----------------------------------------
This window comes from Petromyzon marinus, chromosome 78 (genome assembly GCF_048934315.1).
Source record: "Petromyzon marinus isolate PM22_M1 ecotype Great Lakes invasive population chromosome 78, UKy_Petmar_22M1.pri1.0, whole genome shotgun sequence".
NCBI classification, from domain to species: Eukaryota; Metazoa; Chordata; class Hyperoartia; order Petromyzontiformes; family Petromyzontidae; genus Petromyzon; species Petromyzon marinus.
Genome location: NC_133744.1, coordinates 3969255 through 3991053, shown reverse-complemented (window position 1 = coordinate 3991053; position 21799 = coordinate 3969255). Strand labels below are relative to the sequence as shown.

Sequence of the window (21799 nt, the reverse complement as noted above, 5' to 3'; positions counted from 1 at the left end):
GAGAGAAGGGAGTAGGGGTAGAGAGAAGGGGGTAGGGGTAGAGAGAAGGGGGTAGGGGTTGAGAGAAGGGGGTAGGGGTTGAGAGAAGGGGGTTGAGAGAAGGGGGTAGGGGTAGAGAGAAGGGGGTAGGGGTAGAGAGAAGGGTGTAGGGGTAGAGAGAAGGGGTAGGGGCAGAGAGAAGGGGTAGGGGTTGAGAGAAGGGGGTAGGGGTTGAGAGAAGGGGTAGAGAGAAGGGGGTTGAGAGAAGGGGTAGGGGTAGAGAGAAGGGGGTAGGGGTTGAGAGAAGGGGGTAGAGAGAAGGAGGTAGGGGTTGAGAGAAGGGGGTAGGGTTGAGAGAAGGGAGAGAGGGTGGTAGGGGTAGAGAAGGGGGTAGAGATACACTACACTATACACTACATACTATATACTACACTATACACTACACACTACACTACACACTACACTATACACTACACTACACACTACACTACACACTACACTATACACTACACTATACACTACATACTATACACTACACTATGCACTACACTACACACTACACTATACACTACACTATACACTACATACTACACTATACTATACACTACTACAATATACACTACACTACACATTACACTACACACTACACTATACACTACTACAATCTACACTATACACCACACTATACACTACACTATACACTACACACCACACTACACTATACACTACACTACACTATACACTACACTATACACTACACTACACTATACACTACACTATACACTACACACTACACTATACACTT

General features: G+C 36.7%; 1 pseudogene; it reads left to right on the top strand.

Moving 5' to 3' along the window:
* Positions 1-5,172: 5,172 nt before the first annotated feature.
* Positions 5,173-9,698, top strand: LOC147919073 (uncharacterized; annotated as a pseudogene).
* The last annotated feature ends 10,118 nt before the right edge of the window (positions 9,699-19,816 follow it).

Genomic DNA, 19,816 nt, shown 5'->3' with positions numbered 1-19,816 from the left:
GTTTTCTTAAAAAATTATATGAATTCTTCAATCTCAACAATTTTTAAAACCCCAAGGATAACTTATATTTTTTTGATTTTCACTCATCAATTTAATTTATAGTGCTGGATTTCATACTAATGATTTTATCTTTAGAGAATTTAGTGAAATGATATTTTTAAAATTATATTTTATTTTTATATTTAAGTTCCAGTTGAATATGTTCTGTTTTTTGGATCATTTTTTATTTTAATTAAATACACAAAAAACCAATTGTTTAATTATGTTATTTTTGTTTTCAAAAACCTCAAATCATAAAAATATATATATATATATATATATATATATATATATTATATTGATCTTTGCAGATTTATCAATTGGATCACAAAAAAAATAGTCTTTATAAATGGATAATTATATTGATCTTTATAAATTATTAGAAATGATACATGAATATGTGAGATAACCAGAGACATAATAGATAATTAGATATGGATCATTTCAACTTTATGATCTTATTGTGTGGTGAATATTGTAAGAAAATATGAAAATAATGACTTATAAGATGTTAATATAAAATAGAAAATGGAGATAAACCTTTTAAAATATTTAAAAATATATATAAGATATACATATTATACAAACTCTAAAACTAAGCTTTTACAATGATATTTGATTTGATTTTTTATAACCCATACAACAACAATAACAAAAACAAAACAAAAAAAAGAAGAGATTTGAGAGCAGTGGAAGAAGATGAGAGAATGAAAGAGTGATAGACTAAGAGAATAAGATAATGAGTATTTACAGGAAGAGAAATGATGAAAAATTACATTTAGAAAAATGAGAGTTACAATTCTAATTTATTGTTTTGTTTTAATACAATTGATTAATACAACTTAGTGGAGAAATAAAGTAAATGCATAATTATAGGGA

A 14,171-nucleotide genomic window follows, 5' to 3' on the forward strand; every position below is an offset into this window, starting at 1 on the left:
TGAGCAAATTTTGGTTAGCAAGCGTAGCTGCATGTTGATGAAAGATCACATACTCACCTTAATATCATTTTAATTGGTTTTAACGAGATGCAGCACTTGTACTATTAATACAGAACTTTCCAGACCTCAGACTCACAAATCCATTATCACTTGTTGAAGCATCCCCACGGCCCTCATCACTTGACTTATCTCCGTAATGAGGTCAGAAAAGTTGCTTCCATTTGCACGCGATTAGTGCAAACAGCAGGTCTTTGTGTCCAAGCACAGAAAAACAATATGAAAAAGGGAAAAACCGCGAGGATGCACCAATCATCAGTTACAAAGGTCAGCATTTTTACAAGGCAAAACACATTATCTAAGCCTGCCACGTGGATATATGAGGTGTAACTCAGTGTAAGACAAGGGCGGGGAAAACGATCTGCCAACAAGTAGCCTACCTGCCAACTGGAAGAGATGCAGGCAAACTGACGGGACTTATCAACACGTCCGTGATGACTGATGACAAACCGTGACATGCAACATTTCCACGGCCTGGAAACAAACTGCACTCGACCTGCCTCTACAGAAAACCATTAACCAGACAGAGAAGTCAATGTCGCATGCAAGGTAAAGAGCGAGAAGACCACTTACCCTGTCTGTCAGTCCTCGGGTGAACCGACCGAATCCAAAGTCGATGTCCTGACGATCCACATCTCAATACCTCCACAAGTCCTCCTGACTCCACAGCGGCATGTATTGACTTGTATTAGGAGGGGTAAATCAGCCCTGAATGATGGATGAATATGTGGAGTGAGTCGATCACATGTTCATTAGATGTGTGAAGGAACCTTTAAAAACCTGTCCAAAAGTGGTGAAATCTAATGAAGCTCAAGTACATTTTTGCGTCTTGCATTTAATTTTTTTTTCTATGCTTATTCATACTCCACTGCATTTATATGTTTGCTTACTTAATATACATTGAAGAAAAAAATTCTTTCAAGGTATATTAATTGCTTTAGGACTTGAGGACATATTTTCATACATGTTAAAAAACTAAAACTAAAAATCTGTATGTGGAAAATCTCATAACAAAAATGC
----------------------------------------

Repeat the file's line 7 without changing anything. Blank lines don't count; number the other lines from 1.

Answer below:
General features: G+C 36.7%; 1 pseudogene; it reads left to right on the top strand.